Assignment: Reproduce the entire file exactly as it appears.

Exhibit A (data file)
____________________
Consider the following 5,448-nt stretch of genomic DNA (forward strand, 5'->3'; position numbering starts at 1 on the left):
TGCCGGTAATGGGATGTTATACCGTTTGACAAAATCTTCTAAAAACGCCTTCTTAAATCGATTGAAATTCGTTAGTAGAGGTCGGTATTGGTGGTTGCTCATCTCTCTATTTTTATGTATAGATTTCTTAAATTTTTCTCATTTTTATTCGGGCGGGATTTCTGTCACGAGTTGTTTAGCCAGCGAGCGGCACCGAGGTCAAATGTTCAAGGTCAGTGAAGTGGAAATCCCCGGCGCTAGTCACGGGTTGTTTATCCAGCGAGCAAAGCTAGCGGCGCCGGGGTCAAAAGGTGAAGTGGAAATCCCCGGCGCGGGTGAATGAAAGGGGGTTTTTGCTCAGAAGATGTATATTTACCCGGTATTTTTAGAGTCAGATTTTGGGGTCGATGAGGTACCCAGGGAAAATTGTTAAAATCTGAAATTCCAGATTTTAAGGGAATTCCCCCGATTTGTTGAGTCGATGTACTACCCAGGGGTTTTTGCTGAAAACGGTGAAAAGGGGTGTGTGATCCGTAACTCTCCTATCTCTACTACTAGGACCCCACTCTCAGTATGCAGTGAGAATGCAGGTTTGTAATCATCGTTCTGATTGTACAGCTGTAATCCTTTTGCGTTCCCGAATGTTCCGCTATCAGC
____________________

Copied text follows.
Consider the following 5,448-nt stretch of genomic DNA (forward strand, 5'->3'; position numbering starts at 1 on the left):
TGCCGGTAATGGGATGTTATACCGTTTGACAAAATCTTCTAAAAACGCCTTCTTAAATCGATTGAAATTCGTTAGTAGAGGTCGGTATTGGTGGTTGCTCATCTCTCTATTTTTATGTATAGATTTCTTAAATTTTTCTCATTTTTATTCGGGCGGGATTTCTGTCACGAGTTGTTTAGCCAGCGAGCGGCACCGAGGTCAAATGTTCAAGGTCAGTGAAGTGGAAATCCCCGGCGCTAGTCACGGGTTGTTTATCCAGCGAGCAAAGCTAGCGGCGCCGGGGTCAAAAGGTGAAGTGGAAATCCCCGGCGCGGGTGAATGAAAGGGGGTTTTTGCTCAGAAGATGTATATTTACCCGGTATTTTTAGAGTCAGATTTTGGGGTCGATGAGGTACCCAGGGAAAATTGTTAAAATCTGAAATTCCAGATTTTAAGGGAATTCCCCCGATTTGTTGAGTCGATGTACTACCCAGGGGTTTTTGCTGAAAACGGTGAAAAGGGGTGTGTGATCCGTAACTCTCCTATCTCTACTACTAGGACCCCACTCTCAGTATGCAGTGAGAATGCAGGTTTGTAATCATCGTTCTGATTGTACAGCTGTAATCCTTTTGCGTTCCCGAATGTTCCGCTATCAGC